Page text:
StarWatch for the greater Lehigh Valley



Print Large Sky Charts For 9 p.m. EST:   NORTH | EAST | SOUTH | WEST | ZENITH

[Moon Phases]
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Status Current Moon Phase

[Moon, Mercury, and Jupiter Conjunction photo]
East Coast twilights don’t get much better than this, except when they are graced with the added beauty of elusive Mercury (lowest), Jupiter, and the earthshine-drenched crescent moon. A 13 second equatorially driven photo was taken with a Canon 40D camera coupled to a 70-200mm, Canon zoom lens (EFL 112mm) and imaged at F/4.0, ASA 400. The horizon of another 15 second photo, where the drive was shut down, was then merged with the original image to produce the finished composition. A Borg-Hutech light suppression filter was used to dampen any unwanted skylight. Image by Gary A. Becker on December 29 near Coopersburg, PA...

[Mercury, and Jupiter]
Look Ma, we've switched places... Jupiter is now below Mercury in this 13 second equatorially driven photo taken on New Year's Day. Note Ganymede and Callisto, two of Jupiter's four Galilean satellites, which appear as a faint star just above and to the left of Jupiter. The photo was imaged with a Canon 40D camera coupled to a 70-200mm, Canon zoom lens (EFL 216mm) and imaged at F/4.0, ASA 400. The horizon of another 13 second photo, where the drive was shut down, was then merged with the original image to produce the finished product. A Borg-Hutech light suppression filter was used to dampen any unwanted skylight. Image by Gary A. Becker near Coopersburg, PA...

646    JANUARY 4, 2009:   Events for January 2009
There will be plenty of sky action during 2009 which has been designated as the International Year of Astronomy by the International Astronomical Union and the United Nations. This celebration is in honor of Galileo’s first telescopic observations of the heavens late in 1609 and the milestone publication of his findings in Sidereus Nuncius, The Sidereal (Starry) Messenger, in March of 1610. However, this week and for the next two months, Venus will continue to dominate the SW sky after sundown, but the Messenger God, Mercury, will also be part of the scene. Try to catch it about one fist held at arm’s length (thumb up) above an unobscured SW horizon 30-45 minutes after sundown. Although Mercury’s altitude remains consistent throughout the week, it shines at only half of its intensity by Saturday, making earlier sightings more likely to be successful. The moon is full on January 10, rising at sundown, and posing next to Saturn on Wednesday, the 14th. Look for the pair low in the east after 10:30 p.m. or mid-sky in the SW by dawn on Thursday. One week later on January 22, Venus, the third brightest heavenly object after the sun and the moon, and Uranus are only one degree apart. Using binoculars and a star map (See “this week’s StarWatch at the URL below), Uranus will be slightly brighter than the other stars which are near to Venus about an hour after sundown. Several days later, a thin, waxing crescent moon enters the scene and is about six degrees below and to the right of Venus on the 29th and the same distance above and to Venus’s left on the 30th of the month. The next time around on February 27, a very thin waxing crescent moon passes the Goddess of Love by a scant two degrees in the west after sundown, one-third degree closer than on December 1, 2008 when dazzling Jupiter was also part of the scene.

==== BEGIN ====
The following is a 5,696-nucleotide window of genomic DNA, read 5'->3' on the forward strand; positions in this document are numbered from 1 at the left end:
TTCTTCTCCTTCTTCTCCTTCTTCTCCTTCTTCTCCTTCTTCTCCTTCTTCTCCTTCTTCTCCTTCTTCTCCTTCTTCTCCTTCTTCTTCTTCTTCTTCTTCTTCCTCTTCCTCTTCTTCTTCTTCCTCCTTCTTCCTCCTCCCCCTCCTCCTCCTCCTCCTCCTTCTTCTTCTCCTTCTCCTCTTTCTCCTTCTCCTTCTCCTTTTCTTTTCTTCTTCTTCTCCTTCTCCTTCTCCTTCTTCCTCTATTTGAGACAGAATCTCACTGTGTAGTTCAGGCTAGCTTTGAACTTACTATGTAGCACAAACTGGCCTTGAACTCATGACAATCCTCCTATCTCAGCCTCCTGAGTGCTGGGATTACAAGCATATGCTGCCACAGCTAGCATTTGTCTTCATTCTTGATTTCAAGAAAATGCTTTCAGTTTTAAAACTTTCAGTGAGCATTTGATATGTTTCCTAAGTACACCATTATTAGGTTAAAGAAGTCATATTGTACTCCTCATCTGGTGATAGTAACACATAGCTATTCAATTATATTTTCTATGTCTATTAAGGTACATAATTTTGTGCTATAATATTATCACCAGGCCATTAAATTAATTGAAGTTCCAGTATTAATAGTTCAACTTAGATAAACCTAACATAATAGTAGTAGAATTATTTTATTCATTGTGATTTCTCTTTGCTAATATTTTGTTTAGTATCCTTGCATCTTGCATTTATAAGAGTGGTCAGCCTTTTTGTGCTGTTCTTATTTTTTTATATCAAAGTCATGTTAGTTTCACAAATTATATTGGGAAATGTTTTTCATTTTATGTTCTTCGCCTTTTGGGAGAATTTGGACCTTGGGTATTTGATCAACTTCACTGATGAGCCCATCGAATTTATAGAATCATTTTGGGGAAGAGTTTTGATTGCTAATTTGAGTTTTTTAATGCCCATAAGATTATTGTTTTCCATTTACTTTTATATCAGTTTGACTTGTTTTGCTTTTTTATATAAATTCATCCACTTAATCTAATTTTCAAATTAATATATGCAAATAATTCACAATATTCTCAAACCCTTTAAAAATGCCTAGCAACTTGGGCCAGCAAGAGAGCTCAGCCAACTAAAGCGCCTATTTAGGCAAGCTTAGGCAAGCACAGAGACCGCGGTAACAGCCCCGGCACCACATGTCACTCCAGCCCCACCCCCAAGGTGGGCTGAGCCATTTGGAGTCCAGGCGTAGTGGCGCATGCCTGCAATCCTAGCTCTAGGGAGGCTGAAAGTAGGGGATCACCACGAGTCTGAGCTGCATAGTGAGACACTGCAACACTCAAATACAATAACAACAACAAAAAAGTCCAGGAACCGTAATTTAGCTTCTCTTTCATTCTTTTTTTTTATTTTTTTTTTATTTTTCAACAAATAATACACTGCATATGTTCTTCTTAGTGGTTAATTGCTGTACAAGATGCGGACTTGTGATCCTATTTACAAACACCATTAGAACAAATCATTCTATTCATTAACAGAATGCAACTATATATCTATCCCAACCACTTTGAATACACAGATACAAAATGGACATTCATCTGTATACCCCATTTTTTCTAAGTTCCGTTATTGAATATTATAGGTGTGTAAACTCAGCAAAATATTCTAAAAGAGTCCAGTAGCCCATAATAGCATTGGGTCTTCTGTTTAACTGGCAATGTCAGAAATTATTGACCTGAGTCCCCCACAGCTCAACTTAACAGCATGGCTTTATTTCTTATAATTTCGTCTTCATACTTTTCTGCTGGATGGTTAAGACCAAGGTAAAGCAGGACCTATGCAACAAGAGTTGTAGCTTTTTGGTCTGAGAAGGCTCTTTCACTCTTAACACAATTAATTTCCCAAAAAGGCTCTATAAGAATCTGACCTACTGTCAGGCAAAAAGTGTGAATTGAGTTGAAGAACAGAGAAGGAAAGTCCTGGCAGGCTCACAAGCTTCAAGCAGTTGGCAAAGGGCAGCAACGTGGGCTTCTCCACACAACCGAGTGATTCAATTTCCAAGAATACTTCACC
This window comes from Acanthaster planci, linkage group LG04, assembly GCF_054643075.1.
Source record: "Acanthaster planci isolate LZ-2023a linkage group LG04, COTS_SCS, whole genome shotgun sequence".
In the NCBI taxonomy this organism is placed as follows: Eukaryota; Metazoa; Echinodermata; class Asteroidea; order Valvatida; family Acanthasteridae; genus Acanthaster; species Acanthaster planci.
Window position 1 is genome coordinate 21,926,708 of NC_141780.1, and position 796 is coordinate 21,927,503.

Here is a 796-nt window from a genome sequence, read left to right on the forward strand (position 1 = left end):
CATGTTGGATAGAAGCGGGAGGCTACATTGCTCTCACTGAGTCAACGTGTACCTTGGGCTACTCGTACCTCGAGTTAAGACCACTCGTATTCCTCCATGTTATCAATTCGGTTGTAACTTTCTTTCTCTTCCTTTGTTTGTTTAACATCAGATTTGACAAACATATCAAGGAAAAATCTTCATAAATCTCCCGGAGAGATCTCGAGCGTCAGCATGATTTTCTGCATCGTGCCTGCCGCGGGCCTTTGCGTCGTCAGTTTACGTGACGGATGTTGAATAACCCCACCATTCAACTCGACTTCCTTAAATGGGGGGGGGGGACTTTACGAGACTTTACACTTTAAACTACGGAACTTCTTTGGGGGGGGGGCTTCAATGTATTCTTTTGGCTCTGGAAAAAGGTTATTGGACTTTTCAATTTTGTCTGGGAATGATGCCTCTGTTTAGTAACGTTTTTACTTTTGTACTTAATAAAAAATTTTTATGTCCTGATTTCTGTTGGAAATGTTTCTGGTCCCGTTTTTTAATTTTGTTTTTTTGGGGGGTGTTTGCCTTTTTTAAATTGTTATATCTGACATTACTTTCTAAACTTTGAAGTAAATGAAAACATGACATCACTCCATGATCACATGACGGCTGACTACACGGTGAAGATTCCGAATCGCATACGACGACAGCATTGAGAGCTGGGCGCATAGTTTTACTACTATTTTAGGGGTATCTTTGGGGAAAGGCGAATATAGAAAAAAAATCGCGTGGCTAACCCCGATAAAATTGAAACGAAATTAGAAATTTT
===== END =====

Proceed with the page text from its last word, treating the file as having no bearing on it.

[Jupiter-Uranus Conjunction]
To identify Uranus on January 22 you'll need binoculars. Find Venus in the SW about one hour after sundown and use the map which represents a standard binocular field of view to locate Uranus, which will be slightly brighter than the stars near to Venus. Remember that the more positive the number next to the star, the FAINTER the star will be. If you cannot locate Venus at magnitude -4.5, you're in trouble. Map created by Gary A. Becker using The Sky software...

647    JANUARY 11, 2009:   Taurus Leads the Winter Pack
As mid-January approaches, along with the coldest weeks of year, the winter constellations of Taurus, Orion, and Canis Major begin to take center stage in the south during the evening hours around 9 p.m. Their arrival to celebrity status seems to be glacially slow, outpaced by the stars of autumn that seem to get an extra encore of visibility because of the deepening nights that winter brings. Then when their long anticipated rise to glory has finally happened, they are rapidly whisked away from the scene during the steadily shrinking nights of spring. There seems to be no fairness given to some of the finest patterns of the night. But now it is their time, and Taurus the Bull, with its distinctive V-shaped head leads the pack. Run your eye upward from left to right following the three diamond belt stars of Orion to the bright luminary Aldebaran, the eye of the bull. Orangey Aldebaran is the 13th brightest star of the night, a giant of advanced age that if put into the middle of our solar system would extend halfway to Mercury’s orbit. Use binoculars to enhance the orangey glow of Aldebaran and the fainter stars of the “V” which compose Taurus’s head. Further up and to the right is the hazy sparkle of the Pleiades perched upon the Bull’s shoulder, a new convocation of luminaries fresh from the evolutionary forge. Binoculars will reveal dozen of dimmer stars and the bluish color of the brighter hot stars that are characteristic of a young cluster. The “V” of the Bull’s head minus Aldebaran is also a star cluster; however its members have been around for about 625 million years, about six times longer than the Pleiades. To complete Taurus, don’t forget his horns which extend outward to a distance of four times beyond the sides of the “V,” but at a narrower angle. See the online map at the URL below.